In his The Holy Trinity, Robert Letham levels a brief criticism against the notion that Christ’s salvation was but a revelation of a covenant made between the Father and the Son and not their very shared nature. Writing against Warfield, Letham states:
By the same token, we point to the obedience of the incarnate Son in the economy of salvation, reflecting his eternal relation to the Father in loving submission, in identity of being and equality of status. The faithfulness of God also undercuts the suggestion made by Warfield—only a suggestion, for he does not pursue it—that certain aspects of the relationship between the Father and the Son in the history of salvation may have been due to a “covenant” between the persons of the Trinity by which the Son submitted himself temporarily to the Father, intending to abandon such submission upon the completion of our salvation. If this were so, the Son could not have revealed God to us.
~The Holy Trinity pg. 401
Barth levels a similar charge against Cocceius. The Covenant of Redemption construct, if allowed to remain an articulation of a new relationship that was somehow added to the natural relation between the Father and Son, does not reveal God to us in salvation.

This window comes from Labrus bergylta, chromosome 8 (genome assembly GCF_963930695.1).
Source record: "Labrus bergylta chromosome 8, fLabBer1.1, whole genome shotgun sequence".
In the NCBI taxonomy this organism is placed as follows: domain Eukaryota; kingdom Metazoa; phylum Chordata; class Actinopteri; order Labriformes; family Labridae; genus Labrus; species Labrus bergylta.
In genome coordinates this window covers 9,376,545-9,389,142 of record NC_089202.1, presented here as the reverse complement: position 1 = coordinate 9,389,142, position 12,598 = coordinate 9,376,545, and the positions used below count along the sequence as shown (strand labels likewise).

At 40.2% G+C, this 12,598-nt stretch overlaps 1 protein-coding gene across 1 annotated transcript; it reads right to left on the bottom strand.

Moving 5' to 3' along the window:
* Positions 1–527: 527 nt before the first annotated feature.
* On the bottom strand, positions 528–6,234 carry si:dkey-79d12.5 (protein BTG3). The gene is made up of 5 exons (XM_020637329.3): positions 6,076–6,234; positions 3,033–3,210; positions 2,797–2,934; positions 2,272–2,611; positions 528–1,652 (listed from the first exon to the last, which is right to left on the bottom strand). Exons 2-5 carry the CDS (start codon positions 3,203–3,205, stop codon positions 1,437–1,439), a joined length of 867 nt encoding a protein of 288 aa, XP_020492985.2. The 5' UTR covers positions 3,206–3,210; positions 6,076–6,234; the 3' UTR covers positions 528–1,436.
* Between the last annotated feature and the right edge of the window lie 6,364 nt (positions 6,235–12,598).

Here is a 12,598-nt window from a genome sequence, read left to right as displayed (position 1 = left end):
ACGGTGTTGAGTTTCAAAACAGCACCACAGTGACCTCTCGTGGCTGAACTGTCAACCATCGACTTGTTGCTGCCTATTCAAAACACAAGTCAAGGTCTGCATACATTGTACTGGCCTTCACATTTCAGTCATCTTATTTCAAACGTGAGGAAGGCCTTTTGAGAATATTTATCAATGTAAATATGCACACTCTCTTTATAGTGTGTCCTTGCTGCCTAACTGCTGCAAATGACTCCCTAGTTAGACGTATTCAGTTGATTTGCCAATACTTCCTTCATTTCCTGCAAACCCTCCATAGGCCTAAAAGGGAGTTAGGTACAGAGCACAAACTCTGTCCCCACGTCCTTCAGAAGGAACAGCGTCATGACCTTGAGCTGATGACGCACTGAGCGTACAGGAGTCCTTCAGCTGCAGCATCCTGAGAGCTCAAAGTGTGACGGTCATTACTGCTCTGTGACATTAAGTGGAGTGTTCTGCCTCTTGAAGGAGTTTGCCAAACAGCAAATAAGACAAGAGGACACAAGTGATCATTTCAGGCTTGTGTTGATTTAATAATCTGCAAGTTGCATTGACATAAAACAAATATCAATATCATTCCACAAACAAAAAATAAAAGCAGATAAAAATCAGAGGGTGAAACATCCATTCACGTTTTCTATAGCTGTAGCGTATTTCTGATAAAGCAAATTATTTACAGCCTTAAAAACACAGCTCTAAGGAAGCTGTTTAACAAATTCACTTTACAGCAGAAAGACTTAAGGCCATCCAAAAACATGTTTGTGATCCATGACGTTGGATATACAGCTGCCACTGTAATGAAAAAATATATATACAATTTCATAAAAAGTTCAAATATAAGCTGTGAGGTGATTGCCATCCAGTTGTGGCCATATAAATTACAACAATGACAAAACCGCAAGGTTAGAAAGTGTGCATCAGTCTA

But what could be clearer than that Jesus Christ is the revelation of God’s fullness? God is love, and the love of God was shown clearly in the giving of His Son to die for the life of the world.
My suggestion is that we follow Murray and others in defining covenant as not a product of the will, but rather as relationship itself. The Covenant of Redemption can be preserved by making it one reflection of the divine fellowship. God’s covenant is simply His own self-revelation finding its fulfillment in Christ. Covenant is God dwelling with man. It is Immanuel.
Jesus Christ is the covenant.